Oscar E Moore

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THREE DAYS TO SEE – Helen Keller jokes and quotes and lots of music

July 28th, 2015 by Oscar E Moore

7 rectangular tables.  7 plastic chairs.  Some potted plants.  7 microphones and a large acoustically challenged space (THEATRE 79) normally home to the New York Theatre Workshop greet you as you await the 7 actors (male and female) that will portray Helen Keller in this bizarre concoction conceived by Jack Cummings III for The Transport Group – THREE DAYS TO SEE – “a devised exploration of Helen Keller – in her own words” that literally runs through August 16th.

7 is usually considered to be a lucky number. Not this time. Director Jack Cummings III in an attempt to make Helen Keller’s life more interesting than it already is has his troupe of Helen Kellers running hither and yon, moving the tables and sometimes throwing the chairs (and food and forks) while quoting from the many published works and lectures of this incredible woman who overcame blindness and deafness to lead an incredibly fulfilled life – learning to master Braille and sign language, learning to speak and to listen to others speak by reading their lips with her hands. If only this was brought to light it may have helped clarify the production.

As is it, it’s a jumble. The importance of Helen Keller’s words and thoughts are undermined by all the movement and pre-recorded music. It’s a battle with the soundtrack that all but derails this concept.

The actors quickly pace back and forth asking questions or spewing thoughts; there is a prolonged segment that brings back The Miracle Worker material when Annie Sullivan got Helen to recognize the word “water” and learned to eat properly as they battle with each other (each actor taking turns at being Helen) to the strains of, I think, Gene Krupa’s mastery of the drums in the swing version of Sing! Sing! Sing! This garnered much applause as the actors clean up the mess of thrown food and water as thoughts continue.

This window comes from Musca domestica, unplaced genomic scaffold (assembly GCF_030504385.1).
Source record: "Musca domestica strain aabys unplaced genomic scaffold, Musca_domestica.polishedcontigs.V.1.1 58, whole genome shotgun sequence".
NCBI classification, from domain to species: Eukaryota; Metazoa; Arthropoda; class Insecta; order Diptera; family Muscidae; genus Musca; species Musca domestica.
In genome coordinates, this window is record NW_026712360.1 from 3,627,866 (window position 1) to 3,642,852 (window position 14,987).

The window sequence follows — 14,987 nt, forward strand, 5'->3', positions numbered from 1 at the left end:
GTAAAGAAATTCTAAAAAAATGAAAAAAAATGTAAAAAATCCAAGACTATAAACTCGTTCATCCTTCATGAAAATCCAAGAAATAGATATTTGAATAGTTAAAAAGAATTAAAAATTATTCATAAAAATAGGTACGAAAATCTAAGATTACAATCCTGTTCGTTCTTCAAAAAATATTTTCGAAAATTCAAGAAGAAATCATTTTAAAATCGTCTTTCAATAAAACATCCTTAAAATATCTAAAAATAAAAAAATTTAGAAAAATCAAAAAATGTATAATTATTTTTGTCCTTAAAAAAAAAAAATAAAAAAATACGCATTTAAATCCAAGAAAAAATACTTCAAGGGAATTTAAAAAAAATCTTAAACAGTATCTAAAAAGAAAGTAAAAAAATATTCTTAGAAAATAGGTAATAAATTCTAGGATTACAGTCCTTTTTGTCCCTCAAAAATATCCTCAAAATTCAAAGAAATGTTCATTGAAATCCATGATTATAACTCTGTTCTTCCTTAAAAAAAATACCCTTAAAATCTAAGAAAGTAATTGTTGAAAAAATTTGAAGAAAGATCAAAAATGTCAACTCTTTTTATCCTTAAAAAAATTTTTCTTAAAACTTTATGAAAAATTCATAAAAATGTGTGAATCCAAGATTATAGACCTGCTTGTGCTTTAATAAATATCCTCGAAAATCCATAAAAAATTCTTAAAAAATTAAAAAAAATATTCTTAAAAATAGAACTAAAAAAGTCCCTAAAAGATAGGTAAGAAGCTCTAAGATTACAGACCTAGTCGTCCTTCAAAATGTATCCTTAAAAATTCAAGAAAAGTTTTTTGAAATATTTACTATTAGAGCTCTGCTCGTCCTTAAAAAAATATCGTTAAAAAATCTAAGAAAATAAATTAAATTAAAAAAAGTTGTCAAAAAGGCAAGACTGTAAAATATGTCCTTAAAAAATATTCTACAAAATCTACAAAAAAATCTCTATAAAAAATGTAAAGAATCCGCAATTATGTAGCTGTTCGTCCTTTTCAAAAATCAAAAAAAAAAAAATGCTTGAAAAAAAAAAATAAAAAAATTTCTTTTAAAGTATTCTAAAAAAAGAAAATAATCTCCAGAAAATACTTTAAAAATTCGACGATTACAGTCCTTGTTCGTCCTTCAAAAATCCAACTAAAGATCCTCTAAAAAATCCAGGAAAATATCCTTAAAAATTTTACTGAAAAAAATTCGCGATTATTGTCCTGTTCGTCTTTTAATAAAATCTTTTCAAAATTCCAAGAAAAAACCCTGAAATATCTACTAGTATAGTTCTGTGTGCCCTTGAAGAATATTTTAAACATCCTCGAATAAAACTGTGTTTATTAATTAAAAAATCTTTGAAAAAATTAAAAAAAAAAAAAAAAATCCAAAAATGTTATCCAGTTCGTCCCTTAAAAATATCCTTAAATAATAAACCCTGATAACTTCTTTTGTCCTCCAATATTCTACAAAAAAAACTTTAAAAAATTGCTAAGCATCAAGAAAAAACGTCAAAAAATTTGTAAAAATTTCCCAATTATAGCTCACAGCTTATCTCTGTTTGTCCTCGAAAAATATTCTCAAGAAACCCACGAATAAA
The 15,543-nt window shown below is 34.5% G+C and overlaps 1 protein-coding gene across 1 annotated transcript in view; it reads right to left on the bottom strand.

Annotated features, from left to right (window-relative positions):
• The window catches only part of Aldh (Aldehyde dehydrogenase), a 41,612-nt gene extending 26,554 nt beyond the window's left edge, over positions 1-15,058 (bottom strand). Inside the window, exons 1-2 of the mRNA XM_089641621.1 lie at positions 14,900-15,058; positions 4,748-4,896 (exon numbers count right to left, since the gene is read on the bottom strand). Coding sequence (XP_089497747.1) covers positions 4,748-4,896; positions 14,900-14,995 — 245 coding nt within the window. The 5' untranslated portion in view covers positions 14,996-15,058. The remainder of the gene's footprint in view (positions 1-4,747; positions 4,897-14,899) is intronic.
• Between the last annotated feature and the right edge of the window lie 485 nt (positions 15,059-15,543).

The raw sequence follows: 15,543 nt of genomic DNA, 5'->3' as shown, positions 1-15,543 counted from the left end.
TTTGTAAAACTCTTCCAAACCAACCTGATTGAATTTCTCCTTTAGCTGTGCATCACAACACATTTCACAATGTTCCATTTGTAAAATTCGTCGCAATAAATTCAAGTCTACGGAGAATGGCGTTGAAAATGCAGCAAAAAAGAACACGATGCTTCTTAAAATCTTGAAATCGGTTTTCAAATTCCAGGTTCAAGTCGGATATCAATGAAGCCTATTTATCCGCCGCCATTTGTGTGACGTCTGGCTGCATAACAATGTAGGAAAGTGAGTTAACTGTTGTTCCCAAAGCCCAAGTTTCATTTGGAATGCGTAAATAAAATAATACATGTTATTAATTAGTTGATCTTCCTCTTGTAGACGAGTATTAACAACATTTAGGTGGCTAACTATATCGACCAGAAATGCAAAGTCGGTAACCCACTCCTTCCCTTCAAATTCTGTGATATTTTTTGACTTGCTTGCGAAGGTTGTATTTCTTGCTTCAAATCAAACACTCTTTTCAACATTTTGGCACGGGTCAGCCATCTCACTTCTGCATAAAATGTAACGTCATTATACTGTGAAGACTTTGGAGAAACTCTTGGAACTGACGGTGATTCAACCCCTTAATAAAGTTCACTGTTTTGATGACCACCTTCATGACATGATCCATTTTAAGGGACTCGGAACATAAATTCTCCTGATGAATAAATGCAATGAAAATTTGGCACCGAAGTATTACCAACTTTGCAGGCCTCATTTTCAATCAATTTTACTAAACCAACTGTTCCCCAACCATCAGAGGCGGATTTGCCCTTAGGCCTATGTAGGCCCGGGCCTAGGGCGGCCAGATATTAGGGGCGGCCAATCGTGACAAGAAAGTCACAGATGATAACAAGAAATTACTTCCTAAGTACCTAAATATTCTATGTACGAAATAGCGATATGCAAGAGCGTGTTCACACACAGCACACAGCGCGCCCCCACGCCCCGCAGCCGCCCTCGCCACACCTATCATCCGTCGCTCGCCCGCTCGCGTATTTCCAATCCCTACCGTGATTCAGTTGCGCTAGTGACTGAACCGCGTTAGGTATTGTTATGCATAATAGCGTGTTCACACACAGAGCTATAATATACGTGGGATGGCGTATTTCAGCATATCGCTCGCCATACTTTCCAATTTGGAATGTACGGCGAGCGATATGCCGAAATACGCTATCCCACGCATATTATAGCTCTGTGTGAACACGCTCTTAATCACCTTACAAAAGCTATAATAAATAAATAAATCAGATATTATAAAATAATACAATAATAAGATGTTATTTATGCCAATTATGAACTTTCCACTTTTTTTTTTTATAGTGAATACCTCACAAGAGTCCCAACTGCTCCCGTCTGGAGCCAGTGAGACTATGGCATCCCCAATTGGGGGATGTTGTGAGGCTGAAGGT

This after a manic opening of tasteless Helen Keller jokes using the aforementioned microphones. They are then removed. The remainder of the too long show (almost two hours without intermission) is a repetition of Ms. Keller’s thoughts on various subjects such as Gone With the Wind, death, racism, socialism, vaudeville, Chaplain, censorship, Sam Clemens and Alexander Graham Bell all at odds with the intrusive musical score. Name That Tune came to mind.

It doesn’t help that some voices are ill-suited to project in the echo chamber of a stage. The result appears to be a collegiate exercise of theatrical excess – to be different for the sake of being different. The words and thoughts and feelings of the intelligent and gifted Ms. Keller suffer. Helen Keller “cultivated the art of silence” and that is nowhere in evidence in this production.

The most interesting aspect – although it too is too long – are the thoughts from Helen Keller about what she would do if she had three days to see. Nice.

It seems to be staged for “in the round” although it’s presented in proscenium. In the past I have admired Transport Group. Its choices and its direction. The success of THREE DAYS TO SEE remains to be seen.

The energetic actors portraying Helen Keller (and sometimes others) are Ito Aghayere, Patrick Boll, Marc delaCruz, Theresa McCarthy, Chinaza Uche, Barbara Walsh and Zoe Wilson.

Sound design:  Walter Trarbach   Musical Staging:  Scott Rink   Dramaturg:  Kristina Williams

Photos:  Carol Rosegg

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